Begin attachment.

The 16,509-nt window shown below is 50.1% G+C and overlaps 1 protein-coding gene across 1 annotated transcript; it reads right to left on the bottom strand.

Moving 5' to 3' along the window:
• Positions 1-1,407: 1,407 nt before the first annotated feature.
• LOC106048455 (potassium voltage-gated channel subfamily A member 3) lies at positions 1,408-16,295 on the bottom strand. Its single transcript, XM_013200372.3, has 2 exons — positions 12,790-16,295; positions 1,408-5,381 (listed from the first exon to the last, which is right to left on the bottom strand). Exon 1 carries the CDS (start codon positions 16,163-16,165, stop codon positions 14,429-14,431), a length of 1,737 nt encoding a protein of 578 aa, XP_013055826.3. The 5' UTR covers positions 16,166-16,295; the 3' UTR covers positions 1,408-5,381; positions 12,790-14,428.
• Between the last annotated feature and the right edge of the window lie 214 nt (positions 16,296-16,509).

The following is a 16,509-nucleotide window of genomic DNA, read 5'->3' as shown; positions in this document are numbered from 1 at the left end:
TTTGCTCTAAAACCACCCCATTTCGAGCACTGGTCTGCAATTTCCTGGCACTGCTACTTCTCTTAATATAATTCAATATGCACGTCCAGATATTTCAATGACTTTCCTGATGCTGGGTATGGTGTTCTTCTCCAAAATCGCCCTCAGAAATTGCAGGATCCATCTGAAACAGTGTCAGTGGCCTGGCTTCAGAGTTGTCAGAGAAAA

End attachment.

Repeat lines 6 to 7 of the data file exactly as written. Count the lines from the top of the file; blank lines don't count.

The following is a 16,509-nucleotide window of genomic DNA, read 5'->3' as shown; positions in this document are numbered from 1 at the left end:
TTTGCTCTAAAACCACCCCATTTCGAGCACTGGTCTGCAATTTCCTGGCACTGCTACTTCTCTTAATATAATTCAATATGCACGTCCAGATATTTCAATGACTTTCCTGATGCTGGGTATGGTGTTCTTCTCCAAAATCGCCCTCAGAAATTGCAGGATCCATCTGAAACAGTGTCAGTGGCCTGGCTTCAGAGTTGTCAGAGAAAA